I have not always prayed the rosary. In fact, prior to becoming Catholic years ago, I thought it was a crazy idea – praying for so long and praying the same thing over and over, not to mention talking to Mary. It seemed so hard to remember and tedious to say. Then…life happened. Several things happened all at once and I did not know what to say to God, only that I needed to say something and I needed to sit with Him and learn more about Him and His love for me. So, I picked up the rosary and the little booklet that my sponsor had given to me when I became Catholic. At that time, I had no idea the beauty and the richness that God would bring into both my prayer and my overall perspective on life. God truly captured my heart for prayer with the rosary and completely changed me.
Prior to this time, my prayers were based purely on my own intentions and those of others. I would talk to God when I had a problem that I needed fixed and I would let Him know how I wanted Him to fix it, almost like a wish. I especially prayed this way early on in our infertility journey. Oh God, please, I know you can perform miracles, so help me to get pregnant and have a healthy baby. So many women in the Bible get pregnant after being infertile that I know you can do it. I prayed, through many tears, asking God to take the desire for children away if I were not going to conceive. I was so focused on the outcome of having a child that I could not see any other outcome.
In a society where suffering is something we want to eradicate at all costs, the idea of opening myself up to God’s will, with the possibility of no clear answer, was foreign to me. So, after adopting our first child and continuing to have many unanswered prayers for more children, my husband and I reluctantly pursued In Vitro Fertilization as a treatment for our infertility (IVF is a process that involves retrieving eggs and manually combining them with sperm in a lab. Days after fertilization, the embryo – a human being – is placed inside a woman’s uterus. Pregnancy occurs when this embryo implants into the uterine wall). It was most definitely not our first choice, but tempted by what the world had to offer, we could see no other way to have the family we so desperately wanted.
My husband and I went on to have two beautiful children and two miscarriages with IVF, but it was not until years later when my brother called to tell me he and his wife were planning to divorce that I began to pray the rosary daily for them. I had no idea how God was going to change me through the rosary and time spent with Him and our Mother Mary. As I continued to pray, God began to press upon me the realization that IVF had damaged the integrity of our family. IVF led to great joy, but our choice also led to grief, miscarriages, and deaths. The collateral damage we experienced from IVF was unmeasurable. We lived every concern the Church has with this treatment, and as a result we do not advocate for IVF.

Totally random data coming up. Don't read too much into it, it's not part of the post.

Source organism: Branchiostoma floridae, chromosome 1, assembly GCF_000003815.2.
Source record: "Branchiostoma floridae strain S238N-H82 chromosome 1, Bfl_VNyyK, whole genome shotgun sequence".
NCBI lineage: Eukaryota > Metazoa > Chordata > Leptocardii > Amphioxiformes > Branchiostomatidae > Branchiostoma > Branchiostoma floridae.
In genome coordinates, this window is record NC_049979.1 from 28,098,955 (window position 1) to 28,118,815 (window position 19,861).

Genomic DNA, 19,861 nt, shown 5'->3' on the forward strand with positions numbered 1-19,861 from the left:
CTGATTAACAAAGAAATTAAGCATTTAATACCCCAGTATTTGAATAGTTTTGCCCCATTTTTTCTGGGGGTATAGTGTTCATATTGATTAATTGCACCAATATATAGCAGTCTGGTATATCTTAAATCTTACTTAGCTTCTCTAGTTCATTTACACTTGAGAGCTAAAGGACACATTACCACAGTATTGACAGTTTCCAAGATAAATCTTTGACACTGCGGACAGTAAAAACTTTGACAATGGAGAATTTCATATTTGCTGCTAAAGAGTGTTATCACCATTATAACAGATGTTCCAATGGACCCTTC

Despite our decision to go against His will for us and our family and pursue IVF, God has shown extreme mercy and grace, and we cherish our three beautiful girls, made in His image. At the same time, we mourn the millions of embryos created through IVF, often left to languish in a freezer indefinitely. They were not co-created with God in a loving marital embrace, as they deserved to be, but at the hands of a physician in a cold, sterile laboratory.
The roller coaster of infertility, and life in general, is expressed so beautifully in the mysteries of the rosary, with Mary and Jesus each saying “yes” to God’s will. Each was willing to face suffering for His greater plan. I, on the other hand, was too weak and immature in my faith to look at my own desires and place them at God’s feet, knowing that I wanted Him and His will even more. I think about how Mary’s “yes” led to the salvation of the world – she cannot have had any idea at the time what that would mean, but she said yes anyway. So going forward, I am resolving to open my heart, like Mary did, to say “yes” to what God is asking me to do.
I pray that each of you will have the courage to say yes to God’s will and His plan for fruitfulness in your marriage, even beyond the fertility of your womb. He has so much good planned for you. Don’t be afraid to wait for His timing. Desire our Almighty God and our Savior Jesus even more than you desire a child, especially when it seems impossible. You will bear good fruit!
May God’s most precious peace be with you.
Katie McMahon has been married to her husband, Mike, since 2004. They live in central North Carolina and are humbled parents of 3 beautiful daughters.